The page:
"If there's a better read on the consumer, that will be a positive. That will certainly help," said Art Hogan, chief market strategist at Wunderlich Securities.
But stocks could spend most of the next few days grinding sideways, especially after posting six straight weeks of gains. The major averages are within 3 percent of their 52-week highs.
"The U.S. consumer has been fairly strong. It's been a strong area. I don't think any data point is going to change people's view on that," said Ilya Feygin, managing director and senior strategist at WallachBeth Capital. He noted much of the strength in the consumer is already baked into the market.
"It's good, but people see it's good. (There's) little room for upside here," he said.
Wall Street will also eye more Fed speakers, with Boston Fed President Eric Rosengren Monday and Chicago Fed President Charles Evans Tuesday.
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The bulk of central bank commentary is due Thursday, when Fed Chair Janet Yellen gives welcoming remarks at a Fed conference.
Fed Vice Chair Stanley Fischer, New York Fed President William Dudley, St. Louis Fed President James Bullard, Richmond Fed President Jeffrey Lacker and Evans speak separately Thursday.
Cleveland Fed President Loretta Mester speaks Friday.
"What has become clear to me is a lot of the committee members can express their own views but that doesn't express what the Fed does. I think the ones to focus on are Yellen, Fischer and Dudley," said David Lefkowitz, senior equity strategist at UBS Wealth Management Americas.
After a solid October employment data Friday, Wall Street is increasingly convinced the Fed will raise rates in December. While some analysts cautioned the figures could be overly optimistic, they said only a significant downturn in the next month's economic reports would dampen those expectations.
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"I think you're going to have to see some really weak data for them to get off this view of getting off December," said Patrick Maldari, senior fixed-income investment specialist on the North American Fixed Income team at Aberdeen Asset Management.
A stronger dollar index is a "headwind for growth and the Fed but not enough to overwhelm," he said.
Treasury yields rose, the U.S. dollar index climbed to its highest level since April, and gold posted its worst week for the year after Friday's jobs report soundly beat expectations with the addition of 271,000 nonfarm payrolls. Unemployment ticked down to 5 percent.
Analysts cheered a 9-cent gain in average hourly earnings, an annualized increase of 2.5 percent.
Focus for much of Wall Street is now on the pace of rate hikes, rather than the initial move.
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UBS's Lefkowitz expects the Fed to hike rates in December, and four times next year, once every other meeting.
Stocks closed mixed Friday despite the upbeat data, with the Dow Jones industrial average rising about 47 points to 17,910, up 1.4 percent for the week. The S&P 500 closed less than 1 point lower at 2,099, up 0.95 percent for the week.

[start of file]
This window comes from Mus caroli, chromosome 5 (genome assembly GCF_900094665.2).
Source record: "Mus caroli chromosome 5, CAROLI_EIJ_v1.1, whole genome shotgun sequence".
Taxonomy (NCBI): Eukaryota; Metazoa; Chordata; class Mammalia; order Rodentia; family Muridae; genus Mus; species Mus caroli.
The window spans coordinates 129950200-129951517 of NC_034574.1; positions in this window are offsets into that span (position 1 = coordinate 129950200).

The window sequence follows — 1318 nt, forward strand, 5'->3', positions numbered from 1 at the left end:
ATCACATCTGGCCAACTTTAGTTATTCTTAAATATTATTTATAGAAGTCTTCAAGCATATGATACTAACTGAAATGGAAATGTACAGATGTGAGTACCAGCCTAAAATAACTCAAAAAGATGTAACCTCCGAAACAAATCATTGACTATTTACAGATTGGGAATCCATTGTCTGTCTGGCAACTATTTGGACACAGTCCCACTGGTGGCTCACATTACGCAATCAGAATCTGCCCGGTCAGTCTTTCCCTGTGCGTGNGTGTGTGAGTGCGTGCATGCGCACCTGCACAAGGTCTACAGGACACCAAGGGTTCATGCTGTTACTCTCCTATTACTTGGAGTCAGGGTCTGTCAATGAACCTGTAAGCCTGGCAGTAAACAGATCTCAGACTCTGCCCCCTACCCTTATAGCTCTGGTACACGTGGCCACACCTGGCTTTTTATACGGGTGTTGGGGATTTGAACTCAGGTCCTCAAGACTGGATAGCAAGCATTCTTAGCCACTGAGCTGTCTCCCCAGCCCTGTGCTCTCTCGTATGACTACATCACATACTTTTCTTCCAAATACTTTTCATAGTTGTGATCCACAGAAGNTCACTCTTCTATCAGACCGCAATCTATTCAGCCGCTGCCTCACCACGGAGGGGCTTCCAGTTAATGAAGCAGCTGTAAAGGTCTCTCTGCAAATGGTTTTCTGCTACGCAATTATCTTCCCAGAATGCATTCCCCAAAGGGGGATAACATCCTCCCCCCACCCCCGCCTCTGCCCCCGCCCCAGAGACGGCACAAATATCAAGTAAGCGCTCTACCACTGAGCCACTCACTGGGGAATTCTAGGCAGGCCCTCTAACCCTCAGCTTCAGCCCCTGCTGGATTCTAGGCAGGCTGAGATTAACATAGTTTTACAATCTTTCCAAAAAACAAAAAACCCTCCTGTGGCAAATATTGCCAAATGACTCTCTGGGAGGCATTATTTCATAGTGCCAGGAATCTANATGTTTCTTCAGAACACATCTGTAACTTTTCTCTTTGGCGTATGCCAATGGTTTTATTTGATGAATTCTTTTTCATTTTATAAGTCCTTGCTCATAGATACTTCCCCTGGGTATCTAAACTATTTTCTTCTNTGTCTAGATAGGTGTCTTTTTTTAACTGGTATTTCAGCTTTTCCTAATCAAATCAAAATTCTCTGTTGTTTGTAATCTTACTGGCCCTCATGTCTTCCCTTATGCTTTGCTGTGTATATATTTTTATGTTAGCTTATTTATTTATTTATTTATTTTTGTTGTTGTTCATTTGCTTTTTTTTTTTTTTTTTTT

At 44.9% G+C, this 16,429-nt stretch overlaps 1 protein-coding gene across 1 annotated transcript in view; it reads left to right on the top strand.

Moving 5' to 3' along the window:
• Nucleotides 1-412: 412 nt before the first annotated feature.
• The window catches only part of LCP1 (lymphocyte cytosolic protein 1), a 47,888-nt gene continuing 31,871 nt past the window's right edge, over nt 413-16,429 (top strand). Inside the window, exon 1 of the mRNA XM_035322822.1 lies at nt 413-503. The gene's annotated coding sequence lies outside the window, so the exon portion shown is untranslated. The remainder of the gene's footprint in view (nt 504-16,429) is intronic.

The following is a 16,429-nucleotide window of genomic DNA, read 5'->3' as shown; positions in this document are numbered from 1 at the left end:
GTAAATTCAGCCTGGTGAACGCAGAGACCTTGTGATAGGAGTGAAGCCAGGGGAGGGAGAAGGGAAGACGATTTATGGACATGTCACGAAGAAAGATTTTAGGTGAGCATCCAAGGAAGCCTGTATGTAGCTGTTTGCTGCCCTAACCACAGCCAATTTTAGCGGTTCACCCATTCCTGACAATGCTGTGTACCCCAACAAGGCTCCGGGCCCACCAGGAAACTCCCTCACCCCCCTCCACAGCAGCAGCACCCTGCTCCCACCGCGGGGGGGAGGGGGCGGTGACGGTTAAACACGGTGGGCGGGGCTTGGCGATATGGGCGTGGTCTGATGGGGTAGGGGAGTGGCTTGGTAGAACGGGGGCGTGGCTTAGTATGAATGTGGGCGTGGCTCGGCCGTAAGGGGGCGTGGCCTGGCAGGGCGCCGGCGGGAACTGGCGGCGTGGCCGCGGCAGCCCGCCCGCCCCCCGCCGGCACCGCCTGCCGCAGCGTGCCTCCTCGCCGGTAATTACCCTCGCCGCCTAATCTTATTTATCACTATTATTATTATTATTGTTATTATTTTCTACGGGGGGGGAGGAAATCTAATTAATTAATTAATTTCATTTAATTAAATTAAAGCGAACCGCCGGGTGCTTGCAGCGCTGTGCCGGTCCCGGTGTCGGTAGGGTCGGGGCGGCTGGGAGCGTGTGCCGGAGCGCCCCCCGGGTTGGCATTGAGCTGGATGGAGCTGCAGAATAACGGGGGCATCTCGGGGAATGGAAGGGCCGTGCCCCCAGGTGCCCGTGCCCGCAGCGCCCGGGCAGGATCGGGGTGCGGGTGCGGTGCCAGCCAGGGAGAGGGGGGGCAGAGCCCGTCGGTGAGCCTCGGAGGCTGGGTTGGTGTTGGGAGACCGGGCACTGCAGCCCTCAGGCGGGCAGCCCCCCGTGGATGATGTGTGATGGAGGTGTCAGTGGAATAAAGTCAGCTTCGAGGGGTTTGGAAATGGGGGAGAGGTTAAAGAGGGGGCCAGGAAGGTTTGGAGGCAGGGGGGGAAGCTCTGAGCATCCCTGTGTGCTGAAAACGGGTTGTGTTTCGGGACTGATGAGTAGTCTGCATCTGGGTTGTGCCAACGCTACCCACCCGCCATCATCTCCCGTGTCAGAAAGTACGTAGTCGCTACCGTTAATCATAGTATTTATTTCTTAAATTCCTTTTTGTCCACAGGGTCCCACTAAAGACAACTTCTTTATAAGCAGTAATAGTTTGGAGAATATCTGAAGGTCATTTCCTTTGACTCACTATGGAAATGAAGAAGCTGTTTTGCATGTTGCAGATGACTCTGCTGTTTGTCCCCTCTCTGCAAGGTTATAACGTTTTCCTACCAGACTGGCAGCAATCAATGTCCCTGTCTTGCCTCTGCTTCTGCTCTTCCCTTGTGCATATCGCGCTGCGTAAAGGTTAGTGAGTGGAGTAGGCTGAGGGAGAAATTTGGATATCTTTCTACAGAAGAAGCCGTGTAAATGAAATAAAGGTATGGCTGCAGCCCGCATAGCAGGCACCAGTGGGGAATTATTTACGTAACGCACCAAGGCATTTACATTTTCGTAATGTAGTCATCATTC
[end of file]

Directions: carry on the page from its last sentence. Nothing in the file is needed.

The Nasdaq composite outperformed with a 19-point gain to 5,147 Friday, for a weekly gain of 1.85 percent. Traders will continue to watch tech stocks, after the Nasdaq 100 hit a record and Facebook topped $300 billion in market cap in the last week.
Analysts will also eye overseas reports for potential market movers.
"It's the Fed in the U.S., retail sales and global GDP reports and data in China," said John Canally, investment strategist and economist at LPL Financial.
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"The market's keenly focused to see if China stabilizes here and the Fed's (watching) as well," he said.
Third-quarter euro zone GDP is due next Friday, according to Eurostat.
China is expected to release several economic reports, including trade data over the weekend and CPI and retail sales later in the week, according to Yahoo Finance. The local version of Black Friday, known as Single's Day, falls on Wednesday and is a key driver for sales at e-commerce sites, particularly Alibaba.
"Trade (data) is going to be weak out of China," said Timothy Hopper, chief economist at TIAA-CREF. But he said the statistic "is becoming less important" as China transitions towards increased consumption of their own products.
In a week with few definite catalysts, commodities could be a factor for equities as traders continue to feel for a bottom.
"I think the last thing is there's just some volatility being driven by bounces in energy prices as people are not sure which direction energy and commodity prices are moving," said Kate Warne, investment strategist at Edward Jones. "It's a combination of geopolitical and inventory and production levels. We continue to see the world producing more than it's using."
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Strength in the U.S. dollar weighed on WTI, which lost nearly 5 percent for the week to its lowest close since Oct. 27.
However, energy gained 2.4 percent as the second-best performing S&P 500 sector for the week. Other commodity-sensitive sectors also tried to recover their losses for the year so far, with industrials rising 1.14 percent for the week and materials closing flat.